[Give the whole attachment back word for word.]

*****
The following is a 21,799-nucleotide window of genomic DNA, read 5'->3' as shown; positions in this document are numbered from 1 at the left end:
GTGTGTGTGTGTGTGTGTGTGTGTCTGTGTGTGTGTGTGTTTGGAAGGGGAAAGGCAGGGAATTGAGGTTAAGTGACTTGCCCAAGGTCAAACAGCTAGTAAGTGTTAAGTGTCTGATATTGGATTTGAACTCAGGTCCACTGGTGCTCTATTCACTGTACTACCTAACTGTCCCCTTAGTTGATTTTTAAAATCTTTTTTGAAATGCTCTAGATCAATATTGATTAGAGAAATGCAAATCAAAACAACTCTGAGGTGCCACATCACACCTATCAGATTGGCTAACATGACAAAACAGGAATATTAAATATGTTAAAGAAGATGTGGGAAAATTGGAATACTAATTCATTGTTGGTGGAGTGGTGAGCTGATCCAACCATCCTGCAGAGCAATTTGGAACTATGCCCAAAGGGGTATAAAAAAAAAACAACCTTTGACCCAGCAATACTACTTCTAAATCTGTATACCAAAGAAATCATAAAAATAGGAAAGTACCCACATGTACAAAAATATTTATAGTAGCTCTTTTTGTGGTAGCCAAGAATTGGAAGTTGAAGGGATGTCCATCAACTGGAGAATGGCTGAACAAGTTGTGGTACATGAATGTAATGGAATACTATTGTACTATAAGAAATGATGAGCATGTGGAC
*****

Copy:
The following is a 21,799-nucleotide window of genomic DNA, read 5'->3' as shown; positions in this document are numbered from 1 at the left end:
GTGTGTGTGTGTGTGTGTGTGTGTCTGTGTGTGTGTGTGTTTGGAAGGGGAAAGGCAGGGAATTGAGGTTAAGTGACTTGCCCAAGGTCAAACAGCTAGTAAGTGTTAAGTGTCTGATATTGGATTTGAACTCAGGTCCACTGGTGCTCTATTCACTGTACTACCTAACTGTCCCCTTAGTTGATTTTTAAAATCTTTTTTGAAATGCTCTAGATCAATATTGATTAGAGAAATGCAAATCAAAACAACTCTGAGGTGCCACATCACACCTATCAGATTGGCTAACATGACAAAACAGGAATATTAAATATGTTAAAGAAGATGTGGGAAAATTGGAATACTAATTCATTGTTGGTGGAGTGGTGAGCTGATCCAACCATCCTGCAGAGCAATTTGGAACTATGCCCAAAGGGGTATAAAAAAAAAACAACCTTTGACCCAGCAATACTACTTCTAAATCTGTATACCAAAGAAATCATAAAAATAGGAAAGTACCCACATGTACAAAAATATTTATAGTAGCTCTTTTTGTGGTAGCCAAGAATTGGAAGTTGAAGGGATGTCCATCAACTGGAGAATGGCTGAACAAGTTGTGGTACATGAATGTAATGGAATACTATTGTACTATAAGAAATGATGAGCATGTGGAC